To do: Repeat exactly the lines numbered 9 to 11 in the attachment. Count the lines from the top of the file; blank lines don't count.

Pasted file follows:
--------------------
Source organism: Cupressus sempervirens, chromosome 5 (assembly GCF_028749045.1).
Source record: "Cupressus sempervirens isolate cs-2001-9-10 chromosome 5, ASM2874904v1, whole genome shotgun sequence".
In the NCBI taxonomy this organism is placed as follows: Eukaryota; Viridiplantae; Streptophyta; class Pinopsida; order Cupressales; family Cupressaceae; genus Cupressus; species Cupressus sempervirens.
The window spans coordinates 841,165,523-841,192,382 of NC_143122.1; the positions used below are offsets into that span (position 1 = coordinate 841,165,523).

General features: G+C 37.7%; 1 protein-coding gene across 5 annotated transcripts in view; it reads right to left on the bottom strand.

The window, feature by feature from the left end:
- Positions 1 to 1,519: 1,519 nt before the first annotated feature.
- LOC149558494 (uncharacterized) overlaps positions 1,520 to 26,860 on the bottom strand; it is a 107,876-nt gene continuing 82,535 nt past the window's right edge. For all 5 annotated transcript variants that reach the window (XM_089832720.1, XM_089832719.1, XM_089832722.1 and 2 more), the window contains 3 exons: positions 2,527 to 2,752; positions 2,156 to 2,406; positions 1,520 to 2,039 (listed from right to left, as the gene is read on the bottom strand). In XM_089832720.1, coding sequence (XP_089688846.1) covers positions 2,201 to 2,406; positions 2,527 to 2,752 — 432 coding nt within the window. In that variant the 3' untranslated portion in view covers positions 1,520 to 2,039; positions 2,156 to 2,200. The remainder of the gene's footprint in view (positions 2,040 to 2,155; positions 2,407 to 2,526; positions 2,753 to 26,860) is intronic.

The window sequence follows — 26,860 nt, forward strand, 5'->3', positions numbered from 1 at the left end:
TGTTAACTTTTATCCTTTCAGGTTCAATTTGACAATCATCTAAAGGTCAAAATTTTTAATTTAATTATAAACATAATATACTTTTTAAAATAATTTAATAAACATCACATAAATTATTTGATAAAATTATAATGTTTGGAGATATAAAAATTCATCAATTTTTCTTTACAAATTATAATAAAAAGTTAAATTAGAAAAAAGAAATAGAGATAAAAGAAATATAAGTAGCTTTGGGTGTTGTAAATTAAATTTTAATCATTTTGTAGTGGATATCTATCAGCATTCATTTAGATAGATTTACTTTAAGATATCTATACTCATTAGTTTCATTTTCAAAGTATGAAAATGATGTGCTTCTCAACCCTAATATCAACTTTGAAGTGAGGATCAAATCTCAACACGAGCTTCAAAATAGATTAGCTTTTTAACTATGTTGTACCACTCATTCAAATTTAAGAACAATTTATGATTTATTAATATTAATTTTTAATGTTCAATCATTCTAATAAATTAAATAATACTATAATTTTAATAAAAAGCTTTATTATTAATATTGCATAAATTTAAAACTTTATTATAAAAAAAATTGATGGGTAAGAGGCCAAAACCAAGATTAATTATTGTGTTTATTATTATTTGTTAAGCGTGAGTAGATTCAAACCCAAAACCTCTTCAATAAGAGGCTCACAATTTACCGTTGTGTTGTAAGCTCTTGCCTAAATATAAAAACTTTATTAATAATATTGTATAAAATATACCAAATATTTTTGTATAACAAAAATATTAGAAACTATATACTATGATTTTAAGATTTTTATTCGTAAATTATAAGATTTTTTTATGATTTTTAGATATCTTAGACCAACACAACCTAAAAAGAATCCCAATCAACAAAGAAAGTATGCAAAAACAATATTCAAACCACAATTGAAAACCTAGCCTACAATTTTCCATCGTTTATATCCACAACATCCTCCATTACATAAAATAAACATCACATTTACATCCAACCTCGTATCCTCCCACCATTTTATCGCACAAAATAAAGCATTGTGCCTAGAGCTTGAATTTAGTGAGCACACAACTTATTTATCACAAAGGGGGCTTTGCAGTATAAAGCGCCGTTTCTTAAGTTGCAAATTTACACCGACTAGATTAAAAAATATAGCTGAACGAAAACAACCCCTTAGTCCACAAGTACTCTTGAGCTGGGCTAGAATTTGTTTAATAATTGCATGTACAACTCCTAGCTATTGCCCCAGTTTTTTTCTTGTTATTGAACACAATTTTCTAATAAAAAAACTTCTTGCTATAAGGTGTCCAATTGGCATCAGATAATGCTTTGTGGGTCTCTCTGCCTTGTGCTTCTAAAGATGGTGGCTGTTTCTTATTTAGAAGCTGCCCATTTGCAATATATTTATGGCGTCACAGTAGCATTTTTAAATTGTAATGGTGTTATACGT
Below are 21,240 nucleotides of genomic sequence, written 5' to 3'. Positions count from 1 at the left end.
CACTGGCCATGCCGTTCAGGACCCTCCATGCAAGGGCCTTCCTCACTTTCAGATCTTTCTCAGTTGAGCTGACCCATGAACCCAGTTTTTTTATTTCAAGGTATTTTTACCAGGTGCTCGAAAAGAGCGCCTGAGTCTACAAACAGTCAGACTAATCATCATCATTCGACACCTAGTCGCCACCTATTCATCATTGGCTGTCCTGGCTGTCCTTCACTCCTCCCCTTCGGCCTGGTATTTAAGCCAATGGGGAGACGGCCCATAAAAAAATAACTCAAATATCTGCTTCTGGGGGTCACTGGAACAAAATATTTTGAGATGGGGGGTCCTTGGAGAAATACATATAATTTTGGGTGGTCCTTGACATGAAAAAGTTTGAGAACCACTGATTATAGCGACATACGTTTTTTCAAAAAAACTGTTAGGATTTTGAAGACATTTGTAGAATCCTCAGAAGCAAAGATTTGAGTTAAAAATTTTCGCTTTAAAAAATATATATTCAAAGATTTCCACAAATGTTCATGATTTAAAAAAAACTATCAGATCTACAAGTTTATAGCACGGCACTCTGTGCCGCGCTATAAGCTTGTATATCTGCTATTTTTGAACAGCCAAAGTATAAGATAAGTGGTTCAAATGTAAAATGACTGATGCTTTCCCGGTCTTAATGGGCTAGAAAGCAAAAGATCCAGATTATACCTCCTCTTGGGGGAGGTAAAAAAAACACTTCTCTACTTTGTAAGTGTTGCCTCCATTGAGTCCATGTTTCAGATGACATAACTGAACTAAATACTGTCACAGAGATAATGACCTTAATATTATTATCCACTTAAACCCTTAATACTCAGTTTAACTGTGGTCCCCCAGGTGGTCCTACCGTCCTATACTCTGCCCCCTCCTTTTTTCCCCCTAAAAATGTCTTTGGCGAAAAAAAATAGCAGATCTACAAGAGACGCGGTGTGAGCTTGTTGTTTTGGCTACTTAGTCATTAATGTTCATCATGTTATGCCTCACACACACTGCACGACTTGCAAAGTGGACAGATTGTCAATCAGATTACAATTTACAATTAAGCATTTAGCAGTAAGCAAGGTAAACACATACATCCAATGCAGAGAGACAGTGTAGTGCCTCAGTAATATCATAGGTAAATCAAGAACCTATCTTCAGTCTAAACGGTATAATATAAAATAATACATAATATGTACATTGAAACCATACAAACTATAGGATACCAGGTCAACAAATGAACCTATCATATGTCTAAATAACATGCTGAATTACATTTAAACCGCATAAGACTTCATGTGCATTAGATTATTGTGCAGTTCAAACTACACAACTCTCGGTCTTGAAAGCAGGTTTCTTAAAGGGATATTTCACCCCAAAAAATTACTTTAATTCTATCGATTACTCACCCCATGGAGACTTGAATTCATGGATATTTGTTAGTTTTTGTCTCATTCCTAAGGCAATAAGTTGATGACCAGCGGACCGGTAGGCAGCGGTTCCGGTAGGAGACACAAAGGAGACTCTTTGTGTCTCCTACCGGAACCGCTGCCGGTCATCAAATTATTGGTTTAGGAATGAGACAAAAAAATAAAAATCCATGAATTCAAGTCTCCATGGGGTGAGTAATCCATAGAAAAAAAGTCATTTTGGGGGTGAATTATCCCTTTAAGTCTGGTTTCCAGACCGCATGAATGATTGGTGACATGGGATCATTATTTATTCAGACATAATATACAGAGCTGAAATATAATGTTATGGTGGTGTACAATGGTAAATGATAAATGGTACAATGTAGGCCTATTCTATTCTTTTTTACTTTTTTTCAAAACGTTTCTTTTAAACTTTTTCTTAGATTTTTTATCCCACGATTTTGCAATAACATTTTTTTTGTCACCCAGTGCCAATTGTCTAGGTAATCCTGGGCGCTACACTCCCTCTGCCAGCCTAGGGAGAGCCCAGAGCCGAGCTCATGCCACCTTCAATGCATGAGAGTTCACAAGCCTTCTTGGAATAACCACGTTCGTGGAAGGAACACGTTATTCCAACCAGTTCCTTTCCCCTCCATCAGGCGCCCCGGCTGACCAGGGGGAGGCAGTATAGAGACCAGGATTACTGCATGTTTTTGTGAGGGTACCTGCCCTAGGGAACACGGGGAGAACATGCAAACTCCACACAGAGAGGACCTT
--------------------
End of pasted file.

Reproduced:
The window sequence follows — 26,860 nt, forward strand, 5'->3', positions numbered from 1 at the left end:
TGTTAACTTTTATCCTTTCAGGTTCAATTTGACAATCATCTAAAGGTCAAAATTTTTAATTTAATTATAAACATAATATACTTTTTAAAATAATTTAATAAACATCACATAAATTATTTGATAAAATTATAATGTTTGGAGATATAAAAATTCATCAATTTTTCTTTACAAATTATAATAAAAAGTTAAATTAGAAAAAAGAAATAGAGATAAAAGAAATATAAGTAGCTTTGGGTGTTGTAAATTAAATTTTAATCATTTTGTAGTGGATATCTATCAGCATTCATTTAGATAGATTTACTTTAAGATATCTATACTCATTAGTTTCATTTTCAAAGTATGAAAATGATGTGCTTCTCAACCCTAATATCAACTTTGAAGTGAGGATCAAATCTCAACACGAGCTTCAAAATAGATTAGCTTTTTAACTATGTTGTACCACTCATTCAAATTTAAGAACAATTTATGATTTATTAATATTAATTTTTAATGTTCAATCATTCTAATAAATTAAATAATACTATAATTTTAATAAAAAGCTTTATTATTAATATTGCATAAATTTAAAACTTTATTATAAAAAAAATTGATGGGTAAGAGGCCAAAACCAAGATTAATTATTGTGTTTATTATTATTTGTTAAGCGTGAGTAGATTCAAACCCAAAACCTCTTCAATAAGAGGCTCACAATTTACCGTTGTGTTGTAAGCTCTTGCCTAAATATAAAAACTTTATTAATAATATTGTATAAAATATACCAAATATTTTTGTATAACAAAAATATTAGAAACTATATACTATGATTTTAAGATTTTTATTCGTAAATTATAAGATTTTTTTATGATTTTTAGATATCTTAGACCAACACAACCTAAAAAGAATCCCAATCAACAAAGAAAGTATGCAAAAACAATATTCAAACCACAATTGAAAACCTAGCCTACAATTTTCCATCGTTTATATCCACAACATCCTCCATTACATAAAATAAACATCACATTTACATCCAACCTCGTATCCTCCCACCATTTTATCGCACAAAATAAAGCATTGTGCCTAGAGCTTGAATTTAGTGAGCACACAACTTATTTATCACAAAGGGGGCTTTGCAGTATAAAGCGCCGTTTCTTAAGTTGCAAATTTACACCGACTAGATTAAAAAATATAGCTGAACGAAAACAACCCCTTAGTCCACAAGTACTCTTGAGCTGGGCTAGAATTTGTTTAATAATTGCATGTACAACTCCTAGCTATTGCCCCAGTTTTTTTCTTGTTATTGAACACAATTTTCTAATAAAAAAACTTCTTGCTATAAGGTGTCCAATTGGCATCAGATAATGCTTTGTGGGTCTCTCTGCCTTGTGCTTCTAAAGATGGTGGCTGTTTCTTATTTAGAAGCTGCCCATTTGCAATATATTTATGGCGTCACAGTAGCATTTTTAAATTGTAATGGTGTTATACGT
Below are 21,240 nucleotides of genomic sequence, written 5' to 3'. Positions count from 1 at the left end.